In this article Richard Bottomley gives an overview of what Company Voluntary Arrangements (“CVAs”) are. He also explains when they are used and the advantages and disadvantages to the company and creditors.
A CVA is a procedure that may help a company to address its financial difficulties by coming to a compromise, or other arrangement, between a company and its creditors under Part I of the Insolvency Act 1986. It can permit a company to settle its debts by paying only a proportion of the amount that it owes to creditors, and/or to come to some other arrangement with its creditors over the payment of its debts.
A company is eligible for the CVA procedure if it is a company registered under the Companies Act 2006; a LLP; a company incorporated in a member state of the EEA; or a company not incorporated in an EEA member state but having its centre of main interests in a EEA member state (other than Denmark).
If the relevant company is not in administration or liquidation, its directors may propose a CVA to the company’s shareholders and creditors. If the relevant company is in administration or liquidation, the administrator or the liquidator, as the case may be,may propose a CVA. A proposal for a CVA should nominate a person to supervise the implementation of the CVA, who must be a qualified insolvency practitioner (“the nominee”). Those proposing the CVA prepare a document setting out the proposals. They generally do so with the assistance of the nominee. The proposals document is then delivered to the nominee.Where the nominee is not a liquidator or an administrator of the company the nominee is required, ordinarilywithin28 days of being given notice of the proposal,to submit a report to the court as to whether, in the nominee’s opinion, the proposal should be considered by the company’s creditors and members. If so, the nominee has to seek a decision of the company’s creditors by way of a decision procedureand a decision of the company’s members at a meeting of those members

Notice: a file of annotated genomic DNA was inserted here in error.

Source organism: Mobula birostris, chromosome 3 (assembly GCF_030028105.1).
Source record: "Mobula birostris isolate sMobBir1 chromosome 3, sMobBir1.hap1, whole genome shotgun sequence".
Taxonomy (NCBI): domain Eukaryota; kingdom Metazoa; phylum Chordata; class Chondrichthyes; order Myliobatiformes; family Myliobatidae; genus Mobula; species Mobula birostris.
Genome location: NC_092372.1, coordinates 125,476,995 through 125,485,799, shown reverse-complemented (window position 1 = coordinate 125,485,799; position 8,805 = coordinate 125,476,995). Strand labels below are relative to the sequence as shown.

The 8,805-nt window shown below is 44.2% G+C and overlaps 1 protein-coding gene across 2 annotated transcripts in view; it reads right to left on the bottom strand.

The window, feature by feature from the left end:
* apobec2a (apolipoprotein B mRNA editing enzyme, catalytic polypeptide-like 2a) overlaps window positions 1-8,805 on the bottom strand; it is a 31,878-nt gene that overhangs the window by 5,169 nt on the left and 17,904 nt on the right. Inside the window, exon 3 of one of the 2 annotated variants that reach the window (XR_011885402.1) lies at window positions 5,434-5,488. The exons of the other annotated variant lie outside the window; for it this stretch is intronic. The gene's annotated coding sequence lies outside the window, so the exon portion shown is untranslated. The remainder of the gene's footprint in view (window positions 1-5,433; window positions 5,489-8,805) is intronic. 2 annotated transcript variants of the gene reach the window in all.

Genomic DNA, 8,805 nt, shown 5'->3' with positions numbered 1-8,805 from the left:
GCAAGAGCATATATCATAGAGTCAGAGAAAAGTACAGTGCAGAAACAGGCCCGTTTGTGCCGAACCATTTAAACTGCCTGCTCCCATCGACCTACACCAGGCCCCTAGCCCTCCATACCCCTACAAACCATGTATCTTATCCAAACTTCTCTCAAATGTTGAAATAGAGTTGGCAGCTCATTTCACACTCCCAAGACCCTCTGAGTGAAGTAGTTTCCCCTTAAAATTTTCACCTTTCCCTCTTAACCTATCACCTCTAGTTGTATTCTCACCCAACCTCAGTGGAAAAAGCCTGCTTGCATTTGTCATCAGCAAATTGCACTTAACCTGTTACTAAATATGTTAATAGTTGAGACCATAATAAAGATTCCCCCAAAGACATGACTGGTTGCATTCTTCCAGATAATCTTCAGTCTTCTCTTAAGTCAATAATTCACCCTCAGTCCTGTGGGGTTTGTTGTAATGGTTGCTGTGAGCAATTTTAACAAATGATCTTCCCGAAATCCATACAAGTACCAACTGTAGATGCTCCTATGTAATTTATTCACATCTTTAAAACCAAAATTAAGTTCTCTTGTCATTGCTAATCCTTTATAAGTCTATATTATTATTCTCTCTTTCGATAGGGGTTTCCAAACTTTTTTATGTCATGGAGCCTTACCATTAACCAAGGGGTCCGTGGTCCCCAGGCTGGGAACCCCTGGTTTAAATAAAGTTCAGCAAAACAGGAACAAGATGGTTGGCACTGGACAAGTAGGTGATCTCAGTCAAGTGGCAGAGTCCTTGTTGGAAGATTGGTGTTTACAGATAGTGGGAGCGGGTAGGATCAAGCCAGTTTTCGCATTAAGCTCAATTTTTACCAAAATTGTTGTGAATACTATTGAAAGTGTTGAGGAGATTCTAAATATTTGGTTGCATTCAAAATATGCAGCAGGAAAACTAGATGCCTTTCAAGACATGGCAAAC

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April 12, 2021